National Civil Rights Museum
The National Civil Rights Museum in Memphis, Tennessee, USA, is a privately-owned complex of museums and historic buildings built around the former Lorraine Motel at 450 Mulberry Street, where Martin Luther King, Jr. was assassinated on April 4, 1968. Major components of the complex on 4.14 acres include a museum which traces the history of the Civil Rights Movement from the 1600s to the present, the Lorraine Motel and hotel buildings as well as the Young and Morrow Building at 422 Main Street on the west side of Mulberry up a small hill across the street from the motel which was the site where James Earl Ray initially confessed (and later recanted) to shooting King from a second story bathroom window as well as the Canipe’s Amusement Store at 418 Main Street next door to the rooming house where the alleged murder weapon with Ray's fingerprints was found. Included on the grounds is the brushy lot that stood between the rooming house and the motel where a differing theory says the fatal shot came from a different weapon at ground level in a conspiracy involving Loyd Jowers who operated Jim's Grill which opened onto the lot. The complex is owned by the nonprofit Lorraine Civil Rights Museum Foundation. It is located on the south edge of Downtown Memphis, Tennessee in what is now called the South Main Arts District and is about six blocks east of the Mississippi River.

History
The first hotel on the site was the 16 room Windsor Hotel built on the northern side of the complex around 1925 which was renamed the Marquette Hotel. Walter Bailey purchased it in 1945 and renamed it for his wife Loree and the song Sweet Lorraine. During segregation it was an upscale accommodation that catered to a black clientele. He added a second floor and then drive up access for more rooms on the south side of the complex converting the name from Lorraine Hotel to Lorraine Motel. Its guests included musicians going to Stax Records including Ray Charles, Lionel Hampton, Aretha Franklin, Ethel Waters, Otis Redding, The Staple Singers and Wilson Pickett. Following the assassination of King, Bailey left Room 306 outside of which King was assassinated and the adjoining room 307 unoccupied as a memorial to King. Bailey's wife Loree, who suffered a stroke hours after the assassination, died five days later. He converted the other motel rooms to single room occupancy. Bailey worked with Chuck Scruggs, program director of WDIA and attorney D'Army Bailey, to raise funds to "Save the Lorraine" in the newly formed Martin Luther King Memorial Foundation and bought the motel on the Shelby County Courthouse steps for $144,000 following foreclosure in December 1982. It changed its name to Lorraine Civil Rights Museum Foundation in 1984. The Lorraine closed as a motel on March 2, 1988 when sheriff's deputies forcibly evicted the last holdout tenant, Jacqueline Smith, in preparation for an $8.8 million overhaul. Bailey died in July 1988. Smithsonian Institution curator Benjamin Lawless created a design for saving historical aspects. The Nashville, Tennessee firm McKissack and McKissack, which claims to be the oldest minority owned architect firm in the United States, was tapped to design a modern museum on grounds of the motel that were not directly related to the assassination. The museum was dedicated on July 4, 1991 and officially opened to the public on Sept. 28, 1991. In 1999 the Foundation acquired the Young and Morrow Building and its associated vacant lot on a hill on the west side of Mulberry. A tunnel was built under the lot connecting it with the motel. The Foundation became the custodian of the police and evidence files associated with the assassination including the rifle and fatal bullet which are on display in a 12,800 sq. foot exhibit in the building which opened Sept. 28, 2002.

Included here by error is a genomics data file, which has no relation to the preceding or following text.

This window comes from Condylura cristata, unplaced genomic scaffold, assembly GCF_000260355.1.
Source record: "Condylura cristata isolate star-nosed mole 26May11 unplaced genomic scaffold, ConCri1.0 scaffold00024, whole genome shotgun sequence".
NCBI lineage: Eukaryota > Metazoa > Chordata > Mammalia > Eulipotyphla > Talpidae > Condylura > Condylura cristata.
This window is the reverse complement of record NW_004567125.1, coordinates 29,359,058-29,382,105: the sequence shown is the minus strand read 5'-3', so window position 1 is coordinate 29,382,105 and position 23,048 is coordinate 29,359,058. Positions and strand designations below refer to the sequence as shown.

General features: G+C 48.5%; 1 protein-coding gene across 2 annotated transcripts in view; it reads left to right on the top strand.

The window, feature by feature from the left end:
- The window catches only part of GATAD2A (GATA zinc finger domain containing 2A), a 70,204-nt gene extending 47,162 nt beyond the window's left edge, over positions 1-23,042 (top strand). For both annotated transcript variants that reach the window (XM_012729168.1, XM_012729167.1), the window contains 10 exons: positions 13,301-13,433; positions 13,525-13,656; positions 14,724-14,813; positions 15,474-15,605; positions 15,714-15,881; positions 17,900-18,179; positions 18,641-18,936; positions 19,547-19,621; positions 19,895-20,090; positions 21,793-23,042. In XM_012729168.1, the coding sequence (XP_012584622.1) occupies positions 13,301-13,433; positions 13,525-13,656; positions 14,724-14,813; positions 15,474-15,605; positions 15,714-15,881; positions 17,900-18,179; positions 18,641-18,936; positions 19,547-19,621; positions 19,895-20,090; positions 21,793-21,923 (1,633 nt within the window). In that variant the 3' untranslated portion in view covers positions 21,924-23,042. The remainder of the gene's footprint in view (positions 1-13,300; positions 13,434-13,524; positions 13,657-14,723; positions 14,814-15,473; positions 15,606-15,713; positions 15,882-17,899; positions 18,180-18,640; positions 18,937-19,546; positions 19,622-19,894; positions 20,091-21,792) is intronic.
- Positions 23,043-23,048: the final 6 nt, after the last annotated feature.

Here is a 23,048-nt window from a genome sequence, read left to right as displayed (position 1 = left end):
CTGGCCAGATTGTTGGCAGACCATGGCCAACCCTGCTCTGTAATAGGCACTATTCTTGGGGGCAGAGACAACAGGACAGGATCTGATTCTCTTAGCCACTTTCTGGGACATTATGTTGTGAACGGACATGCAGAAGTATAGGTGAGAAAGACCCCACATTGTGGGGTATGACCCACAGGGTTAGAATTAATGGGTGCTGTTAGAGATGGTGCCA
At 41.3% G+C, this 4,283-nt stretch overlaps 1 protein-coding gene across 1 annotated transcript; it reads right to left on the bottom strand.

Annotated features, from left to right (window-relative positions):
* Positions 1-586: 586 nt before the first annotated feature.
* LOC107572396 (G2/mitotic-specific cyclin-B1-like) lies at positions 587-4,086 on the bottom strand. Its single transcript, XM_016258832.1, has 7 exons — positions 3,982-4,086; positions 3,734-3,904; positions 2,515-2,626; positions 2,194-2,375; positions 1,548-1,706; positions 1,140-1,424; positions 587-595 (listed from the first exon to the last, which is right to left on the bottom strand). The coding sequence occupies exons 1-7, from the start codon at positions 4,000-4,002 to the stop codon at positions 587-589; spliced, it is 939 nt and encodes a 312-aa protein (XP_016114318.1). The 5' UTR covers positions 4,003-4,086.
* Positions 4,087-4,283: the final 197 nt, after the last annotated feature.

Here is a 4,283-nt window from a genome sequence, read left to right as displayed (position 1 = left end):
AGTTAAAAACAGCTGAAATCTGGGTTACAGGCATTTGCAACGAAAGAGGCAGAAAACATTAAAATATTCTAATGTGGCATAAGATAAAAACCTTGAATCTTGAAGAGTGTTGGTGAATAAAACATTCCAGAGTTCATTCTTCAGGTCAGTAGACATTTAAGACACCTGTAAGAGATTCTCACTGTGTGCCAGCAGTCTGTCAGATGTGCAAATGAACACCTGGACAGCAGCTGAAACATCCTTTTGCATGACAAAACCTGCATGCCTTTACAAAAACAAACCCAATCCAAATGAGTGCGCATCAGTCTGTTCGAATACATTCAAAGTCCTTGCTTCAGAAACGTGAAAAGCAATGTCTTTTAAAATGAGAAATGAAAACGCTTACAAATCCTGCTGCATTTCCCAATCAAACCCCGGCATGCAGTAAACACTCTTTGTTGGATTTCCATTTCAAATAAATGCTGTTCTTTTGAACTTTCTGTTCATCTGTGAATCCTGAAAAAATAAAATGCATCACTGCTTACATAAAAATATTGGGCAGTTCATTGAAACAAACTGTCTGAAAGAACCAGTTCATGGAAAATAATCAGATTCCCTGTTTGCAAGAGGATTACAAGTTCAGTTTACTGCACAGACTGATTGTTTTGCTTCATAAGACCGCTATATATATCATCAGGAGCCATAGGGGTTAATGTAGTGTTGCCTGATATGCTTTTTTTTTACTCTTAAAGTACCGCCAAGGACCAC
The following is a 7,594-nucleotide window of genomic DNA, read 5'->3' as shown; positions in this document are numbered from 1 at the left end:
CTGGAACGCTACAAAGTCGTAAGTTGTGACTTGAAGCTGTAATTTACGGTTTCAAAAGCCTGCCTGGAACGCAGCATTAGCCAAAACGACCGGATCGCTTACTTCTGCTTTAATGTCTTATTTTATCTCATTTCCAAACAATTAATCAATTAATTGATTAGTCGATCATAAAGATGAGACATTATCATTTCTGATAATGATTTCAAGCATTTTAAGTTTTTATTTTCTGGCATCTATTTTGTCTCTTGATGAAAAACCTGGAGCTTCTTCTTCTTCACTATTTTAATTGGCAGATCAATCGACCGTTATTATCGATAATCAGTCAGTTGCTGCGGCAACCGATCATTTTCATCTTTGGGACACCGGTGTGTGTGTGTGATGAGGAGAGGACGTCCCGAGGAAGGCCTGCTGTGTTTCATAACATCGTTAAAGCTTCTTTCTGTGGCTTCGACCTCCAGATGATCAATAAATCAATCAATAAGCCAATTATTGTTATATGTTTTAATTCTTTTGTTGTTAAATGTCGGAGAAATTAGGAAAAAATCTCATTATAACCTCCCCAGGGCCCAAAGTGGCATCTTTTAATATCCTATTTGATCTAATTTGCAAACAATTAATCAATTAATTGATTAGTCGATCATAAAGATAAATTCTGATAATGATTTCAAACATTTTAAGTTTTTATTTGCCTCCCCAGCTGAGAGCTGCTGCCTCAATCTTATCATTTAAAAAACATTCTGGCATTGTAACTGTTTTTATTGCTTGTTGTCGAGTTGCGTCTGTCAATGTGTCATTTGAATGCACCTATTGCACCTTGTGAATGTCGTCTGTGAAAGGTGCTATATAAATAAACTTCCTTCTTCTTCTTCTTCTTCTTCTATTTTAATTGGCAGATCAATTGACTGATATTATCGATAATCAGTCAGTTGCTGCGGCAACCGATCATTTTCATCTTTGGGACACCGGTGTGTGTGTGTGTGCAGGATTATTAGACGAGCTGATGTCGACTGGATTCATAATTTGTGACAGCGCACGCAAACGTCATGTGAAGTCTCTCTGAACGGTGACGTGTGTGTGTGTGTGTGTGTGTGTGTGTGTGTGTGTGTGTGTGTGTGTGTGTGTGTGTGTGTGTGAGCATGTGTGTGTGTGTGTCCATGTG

Controversy
The Lorraine Motel had not only guests, but residents as well. The last resident of the motel, Jacqueline Smith, had resided there since 1973 as part of her work for the motel as a housekeeper. When faced with eviction for the museum project, Smith barricaded herself in her room and had to be forcibly evicted. The neighborhood surrounding the Lorraine Motel was a lower-income, predominantly black area. At the time, the area had run-down homes that rented for $175 a month. The homes were demolished and later replaced with more expensive apartments and condominiums, as part of the rejuvenation of the downtown area. Smith stated that the Lorraine "should be put to better uses, such as housing, job training, free college, clinic, or other services for the poor...the area surrounding the Lorraine should be rejuvenated and made decent and kept affordable, not gentrified with expensive condominiums that price the people out of their community." She has also stated that Dr. King would not have wanted $9 million spent on a building for him, and would not have wanted Lorraine Motel residents to be evicted. Smith has maintained a vigil across the street from the Lorraine Motel for up to 21 hours per day for over 20 years, regardless of weather. She still holds vigil outside the Lorraine, although not as consistently as she has in the past.

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